NASA lays foundation for solar system-wide internet
NASA has laid down what can be considered as the foundation for a future solar system internet service. The system is referred to as Delay/Disruption Tolerant Networking (DTN).
The DTN will be providing an automatic and reliable “store and forward” data network for the International Space Station.
DTN stores partial bundles of data in nodes until the parts can be forwarded or retransmitted, which will then be rebounded at the final destination. This can be on Earth, a spacecraft in deep space or possibly to other humans who may one day live on other planets.
Currently, the DTN was added to the Telescience Resource Kit (TReK) to help researchers in transmitting and receiving data between operations centers and payloads about the station. It can also be used for transferring operational files.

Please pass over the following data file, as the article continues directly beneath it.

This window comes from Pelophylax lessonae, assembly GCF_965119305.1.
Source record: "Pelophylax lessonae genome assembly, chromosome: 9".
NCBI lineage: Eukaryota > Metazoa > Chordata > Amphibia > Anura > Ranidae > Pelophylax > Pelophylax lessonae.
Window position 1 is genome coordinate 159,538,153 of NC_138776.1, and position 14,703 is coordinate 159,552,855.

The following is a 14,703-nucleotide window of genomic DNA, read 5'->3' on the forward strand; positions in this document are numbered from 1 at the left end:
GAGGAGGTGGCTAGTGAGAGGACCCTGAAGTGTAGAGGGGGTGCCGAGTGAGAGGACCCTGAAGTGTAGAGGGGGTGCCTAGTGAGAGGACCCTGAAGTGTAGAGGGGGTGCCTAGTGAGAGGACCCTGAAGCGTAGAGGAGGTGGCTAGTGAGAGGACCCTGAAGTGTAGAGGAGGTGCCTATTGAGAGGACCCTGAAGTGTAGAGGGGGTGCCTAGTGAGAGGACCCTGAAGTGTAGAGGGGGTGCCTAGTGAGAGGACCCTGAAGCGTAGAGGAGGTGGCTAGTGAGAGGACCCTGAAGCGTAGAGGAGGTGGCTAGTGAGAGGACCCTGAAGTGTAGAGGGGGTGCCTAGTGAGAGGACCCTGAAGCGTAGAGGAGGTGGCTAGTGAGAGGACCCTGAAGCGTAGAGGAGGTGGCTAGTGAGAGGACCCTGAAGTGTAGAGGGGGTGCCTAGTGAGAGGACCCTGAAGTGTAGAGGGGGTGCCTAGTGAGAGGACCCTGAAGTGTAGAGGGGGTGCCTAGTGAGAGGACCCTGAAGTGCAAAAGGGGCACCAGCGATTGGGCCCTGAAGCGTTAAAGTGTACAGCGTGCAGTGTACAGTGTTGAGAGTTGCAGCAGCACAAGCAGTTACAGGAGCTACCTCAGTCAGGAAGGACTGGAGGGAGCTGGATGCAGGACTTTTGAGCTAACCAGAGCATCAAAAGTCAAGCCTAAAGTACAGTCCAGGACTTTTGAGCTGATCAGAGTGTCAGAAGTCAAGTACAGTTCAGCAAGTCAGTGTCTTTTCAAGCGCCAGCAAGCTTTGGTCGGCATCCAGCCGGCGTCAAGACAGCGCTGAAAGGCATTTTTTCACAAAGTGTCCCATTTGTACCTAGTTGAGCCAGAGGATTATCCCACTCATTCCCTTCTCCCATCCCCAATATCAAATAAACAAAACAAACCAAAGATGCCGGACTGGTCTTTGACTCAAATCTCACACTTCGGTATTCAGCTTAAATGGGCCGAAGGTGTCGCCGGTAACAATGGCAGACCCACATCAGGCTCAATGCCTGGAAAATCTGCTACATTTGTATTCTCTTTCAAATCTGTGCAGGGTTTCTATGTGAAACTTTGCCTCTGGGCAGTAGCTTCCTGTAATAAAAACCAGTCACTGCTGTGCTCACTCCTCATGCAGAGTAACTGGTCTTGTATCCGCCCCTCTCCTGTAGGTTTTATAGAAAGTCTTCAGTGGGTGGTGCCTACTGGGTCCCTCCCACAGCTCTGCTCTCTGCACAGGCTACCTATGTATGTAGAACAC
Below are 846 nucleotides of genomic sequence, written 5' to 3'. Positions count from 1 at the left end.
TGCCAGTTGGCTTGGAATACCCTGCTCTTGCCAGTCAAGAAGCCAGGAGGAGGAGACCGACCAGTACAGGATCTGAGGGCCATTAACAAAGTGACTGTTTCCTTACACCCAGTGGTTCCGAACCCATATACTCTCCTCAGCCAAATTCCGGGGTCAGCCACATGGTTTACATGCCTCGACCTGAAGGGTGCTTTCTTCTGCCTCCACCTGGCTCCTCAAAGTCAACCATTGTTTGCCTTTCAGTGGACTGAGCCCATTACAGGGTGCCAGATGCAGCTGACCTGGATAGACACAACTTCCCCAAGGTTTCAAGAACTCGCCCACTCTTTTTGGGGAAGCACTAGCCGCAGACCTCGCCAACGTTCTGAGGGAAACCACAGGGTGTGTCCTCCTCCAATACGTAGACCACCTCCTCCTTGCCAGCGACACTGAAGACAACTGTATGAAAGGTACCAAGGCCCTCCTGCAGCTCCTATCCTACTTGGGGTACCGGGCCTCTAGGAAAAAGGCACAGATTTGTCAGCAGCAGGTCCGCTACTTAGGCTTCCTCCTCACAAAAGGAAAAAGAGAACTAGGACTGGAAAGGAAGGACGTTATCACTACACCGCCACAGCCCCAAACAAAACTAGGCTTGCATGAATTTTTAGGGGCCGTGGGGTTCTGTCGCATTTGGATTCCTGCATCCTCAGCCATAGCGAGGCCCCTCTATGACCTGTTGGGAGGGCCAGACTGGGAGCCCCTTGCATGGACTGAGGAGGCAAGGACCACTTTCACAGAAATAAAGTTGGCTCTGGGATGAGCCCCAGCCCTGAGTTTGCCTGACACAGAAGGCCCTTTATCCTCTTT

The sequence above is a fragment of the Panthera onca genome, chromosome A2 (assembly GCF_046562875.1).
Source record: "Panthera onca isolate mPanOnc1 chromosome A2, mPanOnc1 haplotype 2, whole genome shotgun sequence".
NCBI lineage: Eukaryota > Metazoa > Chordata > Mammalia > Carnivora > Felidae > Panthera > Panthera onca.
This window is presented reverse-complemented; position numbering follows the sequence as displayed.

NASA worked closely with Dr. Vinton G. Cerf, vice president and chief internet evangelist for Google as well as a distinguished visiting scientist at NASA’s Jet Propulsion Laboratory. Dr Cerf said, “Our experience with DTN on the space station leads to additional terrestrial applications especially for mobile communications in which connections may be erratic and discontinuous.”
This networking service is a representation of a decade of work for NASA’s Advanced Exploration Systems. It pioneers new approaches for rapidly developing prototype systems, demonstrating key abilities, and validating operational concepts for future human missions outside the Earth’s orbit.
Now all that’s left is to get people to Mars and then post a live tweet of their landing. Alfred Bayle
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